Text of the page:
Our ducks and geese are about seven weeks old now. They are fully feathered out and could be released onto our large pond, but they won’t be yet.
A few weeks ago Phil removed a rather large snapping turtle from the pond and took it down to the creek and released it.
Snapping turtles will happily eat the feet right off ducks and even eat the whole duck if they’re big enough. They’ll snap at people too, and have a powerful bite, so I was glad he got it out of there.
However, he later found several more baby snappers in the pond…
…and then a few days ago he saw a huge snapper swimming across the pond. He tried to catch it with the skimmer net, but the snapper broke it immediately, so he ordered a snapping turtle trap online. Anybody got a good recipe for turtle soup? 🙂
Then, earlier today, while we were working outside, he suddenly called me over to see something he had caught and put into a bucket at the edge of the pond.
It was a massasauga rattlesnake, the only poisonous snake in Michigan. Bummer. He killed the snake and disposed of it. He felt bad about having to kill it as massasaugas are generally shy and relatively nonaggressive, but we can’t have poisonous snakes living in the pond right by the house (they’re welcome to live out in our marshland so long as they stay there).
I really appreciate my husband handling lurking dangers and scary stuff and killing things that need killing. Fellow blogger Ton used to say that what it means to be a man is the ability to engage in violence, but I think perhaps a more positive way of looking at it is to say that being a man means having the ability to engage in necessary violence to protect one’s own family, animals and property. But actually I am not really sure you can boil down the essence of masculinity or femininity to just one thing.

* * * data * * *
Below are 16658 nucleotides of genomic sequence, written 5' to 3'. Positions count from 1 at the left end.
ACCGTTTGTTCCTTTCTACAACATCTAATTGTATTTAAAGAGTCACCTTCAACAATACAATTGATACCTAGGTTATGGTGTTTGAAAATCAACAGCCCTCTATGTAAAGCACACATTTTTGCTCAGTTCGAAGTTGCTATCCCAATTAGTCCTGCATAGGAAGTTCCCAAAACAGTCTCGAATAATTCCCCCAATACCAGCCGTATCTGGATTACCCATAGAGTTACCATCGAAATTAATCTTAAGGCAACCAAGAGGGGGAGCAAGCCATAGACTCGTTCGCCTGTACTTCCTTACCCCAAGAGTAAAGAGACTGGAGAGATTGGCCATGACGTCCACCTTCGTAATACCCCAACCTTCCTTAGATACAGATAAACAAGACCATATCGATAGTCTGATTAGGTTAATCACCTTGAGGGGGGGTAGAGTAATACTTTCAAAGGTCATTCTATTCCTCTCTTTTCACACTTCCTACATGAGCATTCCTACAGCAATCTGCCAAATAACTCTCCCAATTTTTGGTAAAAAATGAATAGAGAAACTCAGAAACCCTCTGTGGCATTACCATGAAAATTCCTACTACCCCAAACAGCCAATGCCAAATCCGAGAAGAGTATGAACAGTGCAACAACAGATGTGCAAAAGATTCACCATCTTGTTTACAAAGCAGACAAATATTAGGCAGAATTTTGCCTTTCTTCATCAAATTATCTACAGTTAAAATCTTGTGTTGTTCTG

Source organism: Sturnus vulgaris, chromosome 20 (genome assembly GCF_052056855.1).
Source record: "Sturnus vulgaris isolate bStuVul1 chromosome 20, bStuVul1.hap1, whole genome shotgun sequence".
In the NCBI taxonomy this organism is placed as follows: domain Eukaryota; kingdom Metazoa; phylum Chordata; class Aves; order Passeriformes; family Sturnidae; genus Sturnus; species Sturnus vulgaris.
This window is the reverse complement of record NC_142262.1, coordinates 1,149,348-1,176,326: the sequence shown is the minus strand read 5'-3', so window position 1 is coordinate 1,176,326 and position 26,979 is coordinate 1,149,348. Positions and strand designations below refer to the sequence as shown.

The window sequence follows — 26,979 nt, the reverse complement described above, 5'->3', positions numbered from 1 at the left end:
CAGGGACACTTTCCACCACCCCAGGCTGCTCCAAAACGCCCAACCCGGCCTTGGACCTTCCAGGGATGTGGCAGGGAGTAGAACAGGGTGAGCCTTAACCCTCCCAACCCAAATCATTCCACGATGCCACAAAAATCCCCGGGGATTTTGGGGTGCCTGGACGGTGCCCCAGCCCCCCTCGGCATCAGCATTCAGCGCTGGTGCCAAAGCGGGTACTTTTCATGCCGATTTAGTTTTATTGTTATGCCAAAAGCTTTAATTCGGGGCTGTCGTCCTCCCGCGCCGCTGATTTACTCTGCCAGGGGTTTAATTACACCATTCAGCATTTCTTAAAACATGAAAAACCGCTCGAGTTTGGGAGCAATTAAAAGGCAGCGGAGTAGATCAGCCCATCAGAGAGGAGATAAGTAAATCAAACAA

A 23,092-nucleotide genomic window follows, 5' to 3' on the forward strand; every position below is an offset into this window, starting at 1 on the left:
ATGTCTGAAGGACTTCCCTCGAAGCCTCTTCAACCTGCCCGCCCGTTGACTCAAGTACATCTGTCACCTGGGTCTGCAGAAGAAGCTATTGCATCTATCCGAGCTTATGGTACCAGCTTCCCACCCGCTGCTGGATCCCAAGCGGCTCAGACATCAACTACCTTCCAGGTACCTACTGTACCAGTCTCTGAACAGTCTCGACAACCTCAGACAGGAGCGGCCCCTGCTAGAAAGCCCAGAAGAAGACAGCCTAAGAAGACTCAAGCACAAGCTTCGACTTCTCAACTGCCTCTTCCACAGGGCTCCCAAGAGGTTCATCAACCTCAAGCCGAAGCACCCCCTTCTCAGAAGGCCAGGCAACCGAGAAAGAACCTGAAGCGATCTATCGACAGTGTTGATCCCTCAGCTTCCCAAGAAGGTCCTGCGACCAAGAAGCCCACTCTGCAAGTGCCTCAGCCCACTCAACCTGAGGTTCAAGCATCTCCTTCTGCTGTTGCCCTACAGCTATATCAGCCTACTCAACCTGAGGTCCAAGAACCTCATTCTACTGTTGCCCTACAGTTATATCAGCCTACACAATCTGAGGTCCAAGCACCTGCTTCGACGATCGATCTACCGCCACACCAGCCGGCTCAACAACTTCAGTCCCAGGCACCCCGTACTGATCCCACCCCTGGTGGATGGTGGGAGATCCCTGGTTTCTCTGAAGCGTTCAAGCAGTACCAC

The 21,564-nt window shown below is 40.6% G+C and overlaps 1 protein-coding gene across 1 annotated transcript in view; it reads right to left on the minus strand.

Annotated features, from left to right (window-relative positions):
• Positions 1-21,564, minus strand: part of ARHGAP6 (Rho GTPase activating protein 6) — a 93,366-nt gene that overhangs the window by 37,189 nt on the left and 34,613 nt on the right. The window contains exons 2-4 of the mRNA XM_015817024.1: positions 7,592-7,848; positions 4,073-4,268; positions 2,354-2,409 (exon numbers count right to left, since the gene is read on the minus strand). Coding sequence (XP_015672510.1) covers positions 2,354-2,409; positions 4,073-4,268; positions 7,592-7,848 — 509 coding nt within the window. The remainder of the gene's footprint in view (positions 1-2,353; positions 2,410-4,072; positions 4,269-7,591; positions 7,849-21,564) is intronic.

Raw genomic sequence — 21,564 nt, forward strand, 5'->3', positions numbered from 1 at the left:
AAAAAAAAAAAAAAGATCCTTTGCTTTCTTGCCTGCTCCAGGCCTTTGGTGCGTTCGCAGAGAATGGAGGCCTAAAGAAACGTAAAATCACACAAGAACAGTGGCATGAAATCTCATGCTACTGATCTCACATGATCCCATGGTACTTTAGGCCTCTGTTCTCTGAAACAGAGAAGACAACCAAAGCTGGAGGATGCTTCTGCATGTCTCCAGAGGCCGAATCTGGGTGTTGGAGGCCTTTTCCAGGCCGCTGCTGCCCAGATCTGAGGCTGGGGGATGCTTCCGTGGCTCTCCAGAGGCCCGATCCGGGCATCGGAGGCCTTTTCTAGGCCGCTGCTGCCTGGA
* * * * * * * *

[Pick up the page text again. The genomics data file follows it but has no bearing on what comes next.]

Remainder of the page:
But I sure do know the absence of masculinity when I see it. This description of some journalist getting “a form of PTSD” (lol) from shooting an AR-15 is just cringe-worthy:
Squeeze lightly on the trigger and the resulting explosion of firepower is humbling and deafening (even with ear protection). The recoil bruised my shoulder, which can happen if you don’t know what you’re doing. The brass shell casings disoriented me as they flew past my face. The smell of sulfur and destruction made me sick. The explosions — loud like a bomb — gave me a temporary form of PTSD. For at least an hour after firing the gun just a few times, I was anxious and irritable.
If the guy has a wife, I feel awfully bad for her. It must feel terrible to know your man is not just unable but unwilling to be your protector. But even worse is when he writes:
…if masculinity is defined by the power to commit violence on a wide scale, I proudly choose femininity. At one time, “being a man” meant standing up for what you believe in — and against injustice. By that definition, we need more real men in power taking on bullies like the NRA, which seeks to bolster the Second Amendment by shutting down opponents’ right to the First.
Dude, you’re not feminine, you’re just a coward. Or as Pancake Loach said:
Kuntzman should shut his trap […] As a member of the feminine sex, I can testify that we don’t want any shrieking eunuchs like him hiding behind our skirts.
But now that we have had a laugh at his masculinity, let me say what I think the real point of this article was. He was clearly trying to write a shock piece to induce fear in people who have never had any experience with any sort of firearm. You can tell this because of how disingenuous he is with some of what he writes about his experience. For example:
Even in semi-automatic mode, it is very simple to squeeze off two dozen rounds before you even know what has happened.
Well, no. Actually, a semi automatic rifle can’t shoot a bunch of rounds before you even know what happened. With a semi automatic firearm, one trigger pull equals one bang. If it shoots two dozen rounds, it’s because you pulled the trigger two dozen times. But people reading the New York Daily News will think ARs are basically fully automatic machine guns and be terrified enough to support a totally unnecessary ban. Kuntzman’s piece was meant to induce fear in readers because frightened people are easily politically manipulated.